Friday Rundown: Oberhof, Mont Sainte-Anne Trials, and U.S. Nationals

FasterSkierJanuary 5, 2018
The Hanneman brothers after Friday’s skate sprint at 2018 U.S. Cross Country Championships in Anchorage, where they live and train with Alaska Pacific University. Reese Hanneman (l) won the men’s final and younger brother Logan (r) won the men’s qualifying round.

U.S. Cross Country Championships (Anchorage, Alaska): Freestyle sprints

Men’s report

Women’s report

Caitlin Patterson racked up her second-straight national title at this year’s 2018 U.S. Cross Country Championships and Reese Hanneman topped the men’s freestyle sprint final on Friday at Kincaid Park in Anchorage, Alaska.

In the first of two sprints at 2018 U.S. nationals, Patterson, the Craftsbury Green Racing Project (CGRP) skier who won the women’s 10-kilometer freestyle on Wednesday, posted a 3.56-second win in the women’s 1.5 k freestyle sprint final on Friday.

After qualifying 12th, 5.76 seconds back from Anne Hart of the Stratton Mountain School (SMS) Elite Team, who won the qualifier in 3:22.10, Patterson won both her quarterfinal and semifinal, both times ahead of University of Denver (DU) junior Jasmi Joensuu in second.

The two advanced to the final, where Patterson reached the finish line first once more in 3:20.93, about 3 1/2 seconds ahead of Joensuu in second and 4.19 seconds ahead of Petra Hyncicova, a senior at the University of Colorado Boulder, in third. Craftsbury had two in the final with Kaitlynn Miller placing fourth (+4.35). U20 skier Hannah Halvorsen of Alaska Pacific University (APU) and the U.S. Ski Team (USST) finished fifth (+7.66), and Kelsey Phinney of the Sun Valley Ski Education Foundation (SVSEF) placed sixth (+9.78).

Hart won her quarterfinal then placed third in the first semifinal, behind Miller, who won that heat, and Hyncicova in second, to miss advancing to the final. Hart had won the qualifier by 1.78 seconds over Joensuu in second.

In the men’s 1.6 k skate sprint, Logan Hanneman (APU) won the qualifier in 3:07.4. Kevin Bolger (SVSEF) qualified in second (+0.48), and older brother Reese Hanneman (APU) was third (+1.13).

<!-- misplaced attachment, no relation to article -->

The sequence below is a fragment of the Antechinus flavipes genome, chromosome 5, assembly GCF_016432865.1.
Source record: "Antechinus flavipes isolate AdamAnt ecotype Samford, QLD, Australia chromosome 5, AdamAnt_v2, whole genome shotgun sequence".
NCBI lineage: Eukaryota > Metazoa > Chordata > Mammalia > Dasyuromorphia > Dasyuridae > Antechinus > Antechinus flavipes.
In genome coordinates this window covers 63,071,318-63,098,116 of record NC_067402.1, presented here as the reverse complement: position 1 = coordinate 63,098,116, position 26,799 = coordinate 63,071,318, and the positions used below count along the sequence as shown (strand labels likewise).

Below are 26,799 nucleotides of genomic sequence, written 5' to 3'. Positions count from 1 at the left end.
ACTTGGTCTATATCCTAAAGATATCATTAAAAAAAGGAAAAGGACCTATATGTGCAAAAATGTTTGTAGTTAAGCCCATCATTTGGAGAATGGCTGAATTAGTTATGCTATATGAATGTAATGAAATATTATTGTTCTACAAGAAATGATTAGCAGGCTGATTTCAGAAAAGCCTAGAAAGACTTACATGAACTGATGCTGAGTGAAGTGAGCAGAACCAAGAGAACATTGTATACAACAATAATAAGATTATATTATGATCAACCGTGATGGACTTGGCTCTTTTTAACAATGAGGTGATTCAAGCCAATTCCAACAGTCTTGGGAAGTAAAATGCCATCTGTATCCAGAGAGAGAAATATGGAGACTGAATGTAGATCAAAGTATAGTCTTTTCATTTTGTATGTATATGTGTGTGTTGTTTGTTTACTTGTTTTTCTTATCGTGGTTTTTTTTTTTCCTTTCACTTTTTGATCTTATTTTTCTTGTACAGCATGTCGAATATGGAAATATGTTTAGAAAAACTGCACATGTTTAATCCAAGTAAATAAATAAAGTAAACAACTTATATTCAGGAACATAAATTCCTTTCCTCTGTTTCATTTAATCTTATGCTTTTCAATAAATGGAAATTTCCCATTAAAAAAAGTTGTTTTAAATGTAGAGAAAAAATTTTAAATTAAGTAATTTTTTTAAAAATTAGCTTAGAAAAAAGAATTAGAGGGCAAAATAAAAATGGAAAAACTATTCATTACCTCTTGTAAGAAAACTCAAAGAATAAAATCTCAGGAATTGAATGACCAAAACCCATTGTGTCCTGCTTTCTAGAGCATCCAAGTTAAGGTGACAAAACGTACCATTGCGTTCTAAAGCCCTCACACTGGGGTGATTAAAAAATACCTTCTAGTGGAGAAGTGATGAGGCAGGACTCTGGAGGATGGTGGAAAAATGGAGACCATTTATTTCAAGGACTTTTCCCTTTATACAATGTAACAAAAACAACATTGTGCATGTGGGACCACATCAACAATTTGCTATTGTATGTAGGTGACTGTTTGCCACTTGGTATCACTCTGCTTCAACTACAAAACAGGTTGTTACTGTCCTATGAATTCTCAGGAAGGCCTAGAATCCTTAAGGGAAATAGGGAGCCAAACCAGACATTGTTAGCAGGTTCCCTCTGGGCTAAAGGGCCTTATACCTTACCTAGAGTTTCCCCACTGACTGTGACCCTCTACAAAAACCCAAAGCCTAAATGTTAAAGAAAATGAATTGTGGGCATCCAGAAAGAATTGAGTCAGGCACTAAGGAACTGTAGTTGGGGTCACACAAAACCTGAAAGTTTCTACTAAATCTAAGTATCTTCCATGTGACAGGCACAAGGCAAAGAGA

In the quarterfinals, Reese won his heat by 0.19 seconds ahead of his teammate Tyler Kornfield, and Logan finished second, 0.42 seconds behind U18 skier Gus Schumacher (Alaska Winter Stars), as the winner of the first quarterfinal. Bolger won the fourth quarterfinal.

Reese raced to another win in the second semifinal, 0.17 seconds ahead of Bolger in second. APU’s Eric Packer won the first semi, 1.66 seconds clear of Zak Ketterson of Northern Michigan University (NMU) in second. Logan finished fifth in that semifinal, 4.48 seconds out of first, trailing Dakota Blackhorse-von Jess (Bend Endurance Academy) in third and Schumacher in fourth.

In the final, which included three APU athletes out of six total, Reese nipped Bolger by just eight-hundredths of a second for the win in 3:11.33. APU had two on the podium with Kornfield in third (+0.88). Ketterson finished fourth (+1.92), Packer was fifth (+2.34), and DU sophomore Eivind Romberg Kvaale was sixth (+14.08).

U.S. nationals racing continues Sunday with the 20/30 k classic mass starts.

Complete results


NorAm Trials (Mont Sainte-Anne, Quebec): Classic sprints

The men’s classic sprint podium at 2018 Canadian NorAm Trials on Friday at Mont Sainte-Anne, Quebec, with Julien Locke (second from r) in first, Russell Kennedy (r) in second, Bob Thompson (c) in third, Evan Palmer-Charrette (second from l) in fourth, and Dominique Moncion-Groulx (l) in fifth. (Photo: Canmore Nordic Ski Club/Instagram)